Despite the current emphasis in the US on HIV testing and serostatus disclosure as HIV-prevention strategies, little is known about men who have sex with men's (MSM) perceptions of serostatus disclosure by sexual partners. This study used conversation analysis to examine recordings of HIV-test counseling sessions in order to understand how counselors and clients conceptualize and discuss sex partners' disclosure of HIV status. Of 50 test sessions audio-recorded in four publicly funded sites in Northern California, 47 sessions included a discussion about sexual partners' serostatus disclosure, in the vast majority of these (91.5%), counselors and clients avoided directly asserting their knowledge of partners' serostatus. Throughout the discussions, counselors and clients co-constructed the sense of distrust, uncertainty and unknowability of partners' serostatus. The implications of our findings for evaluating the effectiveness of HIV status disclosure as a prevention strategy are discussed.
|Number of pages||7|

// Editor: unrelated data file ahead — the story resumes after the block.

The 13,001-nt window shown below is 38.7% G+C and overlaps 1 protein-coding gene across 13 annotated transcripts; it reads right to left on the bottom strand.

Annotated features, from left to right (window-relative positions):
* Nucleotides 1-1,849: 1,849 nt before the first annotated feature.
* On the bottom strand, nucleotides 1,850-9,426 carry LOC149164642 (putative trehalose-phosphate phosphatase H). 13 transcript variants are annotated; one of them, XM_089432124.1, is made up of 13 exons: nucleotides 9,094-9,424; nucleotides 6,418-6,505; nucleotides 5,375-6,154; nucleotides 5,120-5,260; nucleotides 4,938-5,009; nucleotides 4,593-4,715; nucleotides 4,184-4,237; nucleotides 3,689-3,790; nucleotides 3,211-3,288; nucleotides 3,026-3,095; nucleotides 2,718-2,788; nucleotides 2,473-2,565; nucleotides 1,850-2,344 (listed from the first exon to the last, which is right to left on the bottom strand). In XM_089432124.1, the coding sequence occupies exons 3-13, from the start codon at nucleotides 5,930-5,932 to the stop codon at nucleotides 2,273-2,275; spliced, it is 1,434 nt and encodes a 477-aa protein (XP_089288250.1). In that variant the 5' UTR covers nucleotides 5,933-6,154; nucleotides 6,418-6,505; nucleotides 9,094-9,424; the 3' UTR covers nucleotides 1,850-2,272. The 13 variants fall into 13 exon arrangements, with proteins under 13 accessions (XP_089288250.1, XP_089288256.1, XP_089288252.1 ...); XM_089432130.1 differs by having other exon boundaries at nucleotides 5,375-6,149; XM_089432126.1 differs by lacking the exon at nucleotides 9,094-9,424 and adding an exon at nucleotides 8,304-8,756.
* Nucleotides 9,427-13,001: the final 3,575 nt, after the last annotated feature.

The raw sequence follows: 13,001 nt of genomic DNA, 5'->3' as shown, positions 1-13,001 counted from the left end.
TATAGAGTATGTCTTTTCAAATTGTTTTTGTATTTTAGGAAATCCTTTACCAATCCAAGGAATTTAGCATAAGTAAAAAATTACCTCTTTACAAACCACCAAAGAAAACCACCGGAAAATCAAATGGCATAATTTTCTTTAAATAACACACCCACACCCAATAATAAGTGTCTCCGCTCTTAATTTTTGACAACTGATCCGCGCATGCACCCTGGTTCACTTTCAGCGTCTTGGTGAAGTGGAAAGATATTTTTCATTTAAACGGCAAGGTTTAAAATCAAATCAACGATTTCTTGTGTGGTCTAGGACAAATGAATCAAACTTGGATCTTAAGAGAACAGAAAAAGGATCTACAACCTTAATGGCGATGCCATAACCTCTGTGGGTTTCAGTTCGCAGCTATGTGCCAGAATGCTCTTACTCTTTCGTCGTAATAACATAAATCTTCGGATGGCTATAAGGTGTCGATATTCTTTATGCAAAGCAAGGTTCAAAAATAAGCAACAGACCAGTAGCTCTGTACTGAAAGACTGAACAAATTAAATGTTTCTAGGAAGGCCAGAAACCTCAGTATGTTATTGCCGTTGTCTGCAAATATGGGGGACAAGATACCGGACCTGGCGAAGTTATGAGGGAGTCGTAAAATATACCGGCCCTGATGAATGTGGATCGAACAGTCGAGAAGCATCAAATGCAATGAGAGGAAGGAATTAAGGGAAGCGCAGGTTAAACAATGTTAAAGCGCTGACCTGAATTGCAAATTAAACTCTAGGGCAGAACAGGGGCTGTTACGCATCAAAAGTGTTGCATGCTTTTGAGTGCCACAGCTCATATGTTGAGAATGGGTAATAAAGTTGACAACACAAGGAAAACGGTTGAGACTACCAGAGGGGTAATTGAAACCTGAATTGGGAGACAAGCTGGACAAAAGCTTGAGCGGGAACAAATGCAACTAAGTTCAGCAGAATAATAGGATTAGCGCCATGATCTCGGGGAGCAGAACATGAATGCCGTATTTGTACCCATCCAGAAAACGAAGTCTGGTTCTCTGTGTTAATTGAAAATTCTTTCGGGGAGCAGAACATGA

|Journal||AIDS Care - Psychological and Socio-Medical Aspects of AIDS/HIV|
|Publication status||Published - 2009 Feb|
Bibliographical noteFunding Information:
The analysis for this paper was supported by the Center for AIDS Prevention Studies at UCSF, grant # P30MH-062246-06, funded by the National Institute of Mental Health (NIMH) and grant #R01-HD047147-01 funded by the National Institute for Child and Human Development (NICHD). We would like to thank Dan Ciccarone and Edwin Charlebois for their helpful comments on earlier drafts of this paper. We would especially like to thank the counselors and clients who allowed us to record their HIV-test sessions.
All Science Journal Classification (ASJC) codes
- Social Psychology
- Health(social science)
- Public Health, Environmental and Occupational Health